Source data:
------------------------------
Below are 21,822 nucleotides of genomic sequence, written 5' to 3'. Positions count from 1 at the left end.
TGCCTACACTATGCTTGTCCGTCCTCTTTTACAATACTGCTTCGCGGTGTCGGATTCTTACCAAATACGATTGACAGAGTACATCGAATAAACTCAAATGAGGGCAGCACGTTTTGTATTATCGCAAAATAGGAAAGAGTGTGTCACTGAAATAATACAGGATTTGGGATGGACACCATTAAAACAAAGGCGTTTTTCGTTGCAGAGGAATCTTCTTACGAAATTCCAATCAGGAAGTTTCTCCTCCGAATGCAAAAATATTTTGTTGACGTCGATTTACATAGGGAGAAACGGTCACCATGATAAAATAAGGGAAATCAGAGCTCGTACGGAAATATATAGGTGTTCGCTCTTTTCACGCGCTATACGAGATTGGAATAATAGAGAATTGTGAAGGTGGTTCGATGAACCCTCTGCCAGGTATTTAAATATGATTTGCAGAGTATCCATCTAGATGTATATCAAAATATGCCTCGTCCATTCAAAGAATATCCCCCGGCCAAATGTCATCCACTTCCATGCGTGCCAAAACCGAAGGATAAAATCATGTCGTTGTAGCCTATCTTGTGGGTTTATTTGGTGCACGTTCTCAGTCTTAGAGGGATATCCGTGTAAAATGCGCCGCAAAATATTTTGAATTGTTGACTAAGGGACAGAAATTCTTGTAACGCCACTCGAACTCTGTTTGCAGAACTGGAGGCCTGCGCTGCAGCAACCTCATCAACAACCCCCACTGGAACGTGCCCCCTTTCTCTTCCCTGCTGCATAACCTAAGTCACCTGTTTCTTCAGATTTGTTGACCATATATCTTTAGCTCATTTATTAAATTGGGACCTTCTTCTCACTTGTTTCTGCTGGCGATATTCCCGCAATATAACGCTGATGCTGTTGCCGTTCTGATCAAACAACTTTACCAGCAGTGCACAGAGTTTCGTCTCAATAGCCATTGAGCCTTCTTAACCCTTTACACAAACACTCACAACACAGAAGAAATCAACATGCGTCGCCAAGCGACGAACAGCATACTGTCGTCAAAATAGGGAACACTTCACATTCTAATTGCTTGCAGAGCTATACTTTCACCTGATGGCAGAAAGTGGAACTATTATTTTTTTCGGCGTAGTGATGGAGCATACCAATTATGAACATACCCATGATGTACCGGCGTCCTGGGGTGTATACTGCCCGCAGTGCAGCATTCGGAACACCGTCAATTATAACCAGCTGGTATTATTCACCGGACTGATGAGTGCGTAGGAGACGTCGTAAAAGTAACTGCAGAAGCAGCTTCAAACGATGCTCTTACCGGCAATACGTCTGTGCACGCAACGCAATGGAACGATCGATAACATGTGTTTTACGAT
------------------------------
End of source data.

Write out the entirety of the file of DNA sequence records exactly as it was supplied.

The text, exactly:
Below are 21,822 nucleotides of genomic sequence, written 5' to 3'. Positions count from 1 at the left end.
TGCCTACACTATGCTTGTCCGTCCTCTTTTACAATACTGCTTCGCGGTGTCGGATTCTTACCAAATACGATTGACAGAGTACATCGAATAAACTCAAATGAGGGCAGCACGTTTTGTATTATCGCAAAATAGGAAAGAGTGTGTCACTGAAATAATACAGGATTTGGGATGGACACCATTAAAACAAAGGCGTTTTTCGTTGCAGAGGAATCTTCTTACGAAATTCCAATCAGGAAGTTTCTCCTCCGAATGCAAAAATATTTTGTTGACGTCGATTTACATAGGGAGAAACGGTCACCATGATAAAATAAGGGAAATCAGAGCTCGTACGGAAATATATAGGTGTTCGCTCTTTTCACGCGCTATACGAGATTGGAATAATAGAGAATTGTGAAGGTGGTTCGATGAACCCTCTGCCAGGTATTTAAATATGATTTGCAGAGTATCCATCTAGATGTATATCAAAATATGCCTCGTCCATTCAAAGAATATCCCCCGGCCAAATGTCATCCACTTCCATGCGTGCCAAAACCGAAGGATAAAATCATGTCGTTGTAGCCTATCTTGTGGGTTTATTTGGTGCACGTTCTCAGTCTTAGAGGGATATCCGTGTAAAATGCGCCGCAAAATATTTTGAATTGTTGACTAAGGGACAGAAATTCTTGTAACGCCACTCGAACTCTGTTTGCAGAACTGGAGGCCTGCGCTGCAGCAACCTCATCAACAACCCCCACTGGAACGTGCCCCCTTTCTCTTCCCTGCTGCATAACCTAAGTCACCTGTTTCTTCAGATTTGTTGACCATATATCTTTAGCTCATTTATTAAATTGGGACCTTCTTCTCACTTGTTTCTGCTGGCGATATTCCCGCAATATAACGCTGATGCTGTTGCCGTTCTGATCAAACAACTTTACCAGCAGTGCACAGAGTTTCGTCTCAATAGCCATTGAGCCTTCTTAACCCTTTACACAAACACTCACAACACAGAAGAAATCAACATGCGTCGCCAAGCGACGAACAGCATACTGTCGTCAAAATAGGGAACACTTCACATTCTAATTGCTTGCAGAGCTATACTTTCACCTGATGGCAGAAAGTGGAACTATTATTTTTTTCGGCGTAGTGATGGAGCATACCAATTATGAACATACCCATGATGTACCGGCGTCCTGGGGTGTATACTGCCCGCAGTGCAGCATTCGGAACACCGTCAATTATAACCAGCTGGTATTATTCACCGGACTGATGAGTGCGTAGGAGACGTCGTAAAAGTAACTGCAGAAGCAGCTTCAAACGATGCTCTTACCGGCAATACGTCTGTGCACGCAACGCAATGGAACGATCGATAACATGTGTTTTACGAT